It’s no secret that I love the coral-colored queen conch shell. I took a look back at some of my old blog posts from 2014 and surprised myself at the many photos of conch shells – the ones we collected (Beach and Sea Treasures), the conch horns Al made (Sounding the Conch Horn 1 & 2), and the various ways people decorate with conch shells.
From the Bahamas National Trust: The Queen Conch’s scientific name is Strombus gigs. “The conch is a large sea snail. It has a large shell with a short conical spire with blunt spikes. The shell’s exterior is orangeish (not always apparent because of algal growth; the aperture (opening to the inside of the shell) is a shiny rosy pink colour. The mollusk itself has a mottled gray head with a large proboscis (like a nose or beak) and long eye stalks with eyes at the end. Beneath the shell is a strong foot with a “claw” like a pointed toenail. Conchs are either male or female just like people. The male has a black arm over his right eye. The female conch has a groove that runs down the right side of her foot.”
Conch shells have been rare during this winter of 2015-2016. We have not been able to collect as many conch shells as 2014, none at all for quite a while. How could I match the 24 that I brought home from our first trip?? I’ve been pretty disappointed. 🙁
Then, late one afternoon, at the Hope Town Inn and Marina, I spied a fishing boat on the dock cleaning the day’s catch. A closer look and wowweee, the guy was cleaning conch, something I had never watched before. I didn’t want to bother him while he was working but couldn’t resist watching and asking a few questions. Also grabbed my camera for photographs, which I tried to take discreetly.
This was my first opportunity to see someone “crack” or “knock” a conch, the process of separating the animal from its lovely home. The tools are simple, a hammer, screwdriver, and knife, but the technique is challenging.
Al agreed that I could have three conchs to take home, but after he left, I talked the conch guy into one more. They were beautiful mature specimens.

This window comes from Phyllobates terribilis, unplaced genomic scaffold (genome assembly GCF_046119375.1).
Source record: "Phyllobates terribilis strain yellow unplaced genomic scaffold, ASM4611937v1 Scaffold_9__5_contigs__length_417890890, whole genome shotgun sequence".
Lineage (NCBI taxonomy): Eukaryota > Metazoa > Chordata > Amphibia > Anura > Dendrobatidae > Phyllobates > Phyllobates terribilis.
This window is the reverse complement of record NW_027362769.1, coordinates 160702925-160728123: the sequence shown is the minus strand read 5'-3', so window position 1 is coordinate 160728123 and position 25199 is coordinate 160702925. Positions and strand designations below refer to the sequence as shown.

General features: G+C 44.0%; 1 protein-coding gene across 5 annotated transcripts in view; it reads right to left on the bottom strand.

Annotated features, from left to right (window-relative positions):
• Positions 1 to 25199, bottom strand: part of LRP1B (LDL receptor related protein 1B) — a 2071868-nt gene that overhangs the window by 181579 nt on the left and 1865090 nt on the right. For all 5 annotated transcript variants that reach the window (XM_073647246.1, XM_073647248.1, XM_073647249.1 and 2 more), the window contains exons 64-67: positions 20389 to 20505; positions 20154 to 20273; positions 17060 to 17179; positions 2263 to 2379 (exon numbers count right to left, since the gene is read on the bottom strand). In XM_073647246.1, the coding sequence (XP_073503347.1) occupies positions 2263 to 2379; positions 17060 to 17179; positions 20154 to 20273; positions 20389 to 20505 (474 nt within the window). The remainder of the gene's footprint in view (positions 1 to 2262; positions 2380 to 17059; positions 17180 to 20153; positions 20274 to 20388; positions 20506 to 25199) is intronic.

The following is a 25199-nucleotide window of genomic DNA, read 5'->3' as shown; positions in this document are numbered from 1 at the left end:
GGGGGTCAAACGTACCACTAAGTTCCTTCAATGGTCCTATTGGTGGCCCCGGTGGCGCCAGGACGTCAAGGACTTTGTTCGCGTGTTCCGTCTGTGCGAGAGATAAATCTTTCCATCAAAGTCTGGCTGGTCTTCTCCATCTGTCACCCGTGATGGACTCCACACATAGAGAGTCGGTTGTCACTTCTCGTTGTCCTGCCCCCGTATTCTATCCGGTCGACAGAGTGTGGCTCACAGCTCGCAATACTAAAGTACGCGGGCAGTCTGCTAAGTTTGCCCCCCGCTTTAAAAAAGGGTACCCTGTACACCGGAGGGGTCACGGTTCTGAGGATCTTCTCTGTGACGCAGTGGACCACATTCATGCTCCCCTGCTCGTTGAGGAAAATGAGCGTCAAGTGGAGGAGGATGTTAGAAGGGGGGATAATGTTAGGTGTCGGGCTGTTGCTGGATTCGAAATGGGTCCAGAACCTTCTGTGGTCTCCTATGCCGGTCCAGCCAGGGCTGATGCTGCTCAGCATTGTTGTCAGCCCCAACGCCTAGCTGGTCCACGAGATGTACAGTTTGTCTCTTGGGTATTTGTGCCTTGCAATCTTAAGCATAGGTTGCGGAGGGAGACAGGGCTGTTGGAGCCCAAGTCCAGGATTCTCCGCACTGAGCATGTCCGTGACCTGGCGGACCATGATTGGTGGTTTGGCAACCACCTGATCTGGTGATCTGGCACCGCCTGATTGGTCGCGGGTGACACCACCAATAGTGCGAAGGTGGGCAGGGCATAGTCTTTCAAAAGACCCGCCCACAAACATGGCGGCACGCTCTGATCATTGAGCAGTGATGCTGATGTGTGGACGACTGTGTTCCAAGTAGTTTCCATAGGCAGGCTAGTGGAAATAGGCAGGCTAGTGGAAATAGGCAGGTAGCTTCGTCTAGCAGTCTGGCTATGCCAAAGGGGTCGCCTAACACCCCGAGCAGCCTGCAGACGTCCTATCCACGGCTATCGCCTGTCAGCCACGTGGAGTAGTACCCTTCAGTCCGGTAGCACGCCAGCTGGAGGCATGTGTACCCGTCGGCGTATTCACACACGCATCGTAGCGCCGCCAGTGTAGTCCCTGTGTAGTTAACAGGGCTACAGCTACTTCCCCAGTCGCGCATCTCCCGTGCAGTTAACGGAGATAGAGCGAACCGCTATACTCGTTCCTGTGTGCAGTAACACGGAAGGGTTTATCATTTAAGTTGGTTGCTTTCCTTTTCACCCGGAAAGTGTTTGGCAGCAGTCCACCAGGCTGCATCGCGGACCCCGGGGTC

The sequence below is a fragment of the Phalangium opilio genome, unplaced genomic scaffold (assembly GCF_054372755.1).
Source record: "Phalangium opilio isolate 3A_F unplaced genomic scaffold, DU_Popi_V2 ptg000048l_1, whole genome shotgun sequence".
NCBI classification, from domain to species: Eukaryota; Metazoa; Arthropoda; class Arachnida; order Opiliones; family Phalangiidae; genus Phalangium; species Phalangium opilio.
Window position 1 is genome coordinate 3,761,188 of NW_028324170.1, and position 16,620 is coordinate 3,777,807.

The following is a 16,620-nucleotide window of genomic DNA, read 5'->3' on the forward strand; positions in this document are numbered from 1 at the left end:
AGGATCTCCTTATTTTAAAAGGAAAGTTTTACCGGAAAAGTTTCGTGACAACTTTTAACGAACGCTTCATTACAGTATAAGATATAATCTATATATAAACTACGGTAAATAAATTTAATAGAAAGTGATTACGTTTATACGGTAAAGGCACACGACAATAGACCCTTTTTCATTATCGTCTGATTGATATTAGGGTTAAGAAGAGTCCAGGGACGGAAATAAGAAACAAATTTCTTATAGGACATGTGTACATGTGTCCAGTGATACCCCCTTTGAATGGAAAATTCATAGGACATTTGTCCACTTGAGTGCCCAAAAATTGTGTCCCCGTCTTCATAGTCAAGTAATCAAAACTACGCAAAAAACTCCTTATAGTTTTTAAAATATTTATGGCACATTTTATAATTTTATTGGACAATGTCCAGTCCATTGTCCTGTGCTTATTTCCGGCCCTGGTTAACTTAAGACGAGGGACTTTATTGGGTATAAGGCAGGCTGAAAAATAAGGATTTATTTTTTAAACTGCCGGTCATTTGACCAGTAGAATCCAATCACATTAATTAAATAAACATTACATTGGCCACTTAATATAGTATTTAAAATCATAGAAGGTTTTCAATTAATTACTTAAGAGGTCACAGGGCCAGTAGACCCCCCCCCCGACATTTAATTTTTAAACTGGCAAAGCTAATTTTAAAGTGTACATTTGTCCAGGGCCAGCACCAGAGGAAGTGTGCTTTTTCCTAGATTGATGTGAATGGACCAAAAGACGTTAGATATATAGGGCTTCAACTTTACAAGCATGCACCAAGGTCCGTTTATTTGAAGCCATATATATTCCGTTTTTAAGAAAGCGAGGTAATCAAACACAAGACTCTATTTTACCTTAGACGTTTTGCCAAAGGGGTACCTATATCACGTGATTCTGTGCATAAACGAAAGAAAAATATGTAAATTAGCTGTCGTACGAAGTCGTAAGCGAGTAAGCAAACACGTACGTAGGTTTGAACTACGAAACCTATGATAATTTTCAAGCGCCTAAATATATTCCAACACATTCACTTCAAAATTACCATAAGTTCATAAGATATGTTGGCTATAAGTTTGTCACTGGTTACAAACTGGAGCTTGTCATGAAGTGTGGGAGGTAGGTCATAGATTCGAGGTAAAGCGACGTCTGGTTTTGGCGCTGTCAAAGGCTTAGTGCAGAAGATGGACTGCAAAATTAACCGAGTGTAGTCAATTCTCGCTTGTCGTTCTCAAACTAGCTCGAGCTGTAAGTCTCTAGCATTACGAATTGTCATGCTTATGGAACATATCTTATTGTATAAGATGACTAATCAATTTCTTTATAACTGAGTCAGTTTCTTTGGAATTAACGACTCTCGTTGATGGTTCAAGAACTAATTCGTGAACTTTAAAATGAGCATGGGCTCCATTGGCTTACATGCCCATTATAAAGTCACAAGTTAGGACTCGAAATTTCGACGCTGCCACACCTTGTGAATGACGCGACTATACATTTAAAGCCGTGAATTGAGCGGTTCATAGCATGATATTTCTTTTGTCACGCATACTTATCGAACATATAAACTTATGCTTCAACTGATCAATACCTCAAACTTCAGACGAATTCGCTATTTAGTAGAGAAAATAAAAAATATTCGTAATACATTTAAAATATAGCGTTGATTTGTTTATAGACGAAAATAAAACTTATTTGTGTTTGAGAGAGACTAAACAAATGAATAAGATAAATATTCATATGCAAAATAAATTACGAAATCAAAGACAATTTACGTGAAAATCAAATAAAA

It’s also no secret to anyone who knows me well that I do not like to eat conch. I’ve tried, tasting conch salad, conch fritters, cracked conch. I just don’t care for the texture or taste. So there won’t be any photos of any conch specialities.
The Queen Conch is endangered because many other people do like to eat conch in all forms. So much so that the Bahamas exports $5-$7 million dollars worth of conch each year. The February 1, 2016 edition of The Abaconian, ran an article about the status of the conch population. Over-harvesting has already led to commercial extinction in Florida and Haiti. Bahamian regulations require that any conch harvested must be fully mature with a lip thickness of 15 millimeters (about .2 inches.) Successful mating and reproduction requires a minimum density of fifty adult conch per hectare with 100 conch per hectare for sustainability. (The hectare is a metric unit of area defined as 10,000 square meters, 100 meters by 100 meters. Picture two footballs side by side for a rough estimate of a hectare’s size). Research has confirmed that in every commercial fishing ground surveyed over the past five years has less than 10 conchs per hectare, a density which cannot sustain reproduction.
As we travel around the Abacos, we see evidence of how many conch are harvested, and that many are only juveniles without a fully developed mature lip.
The day we dinghied around Snake Cay, we stumbled upon even more conch graveyards.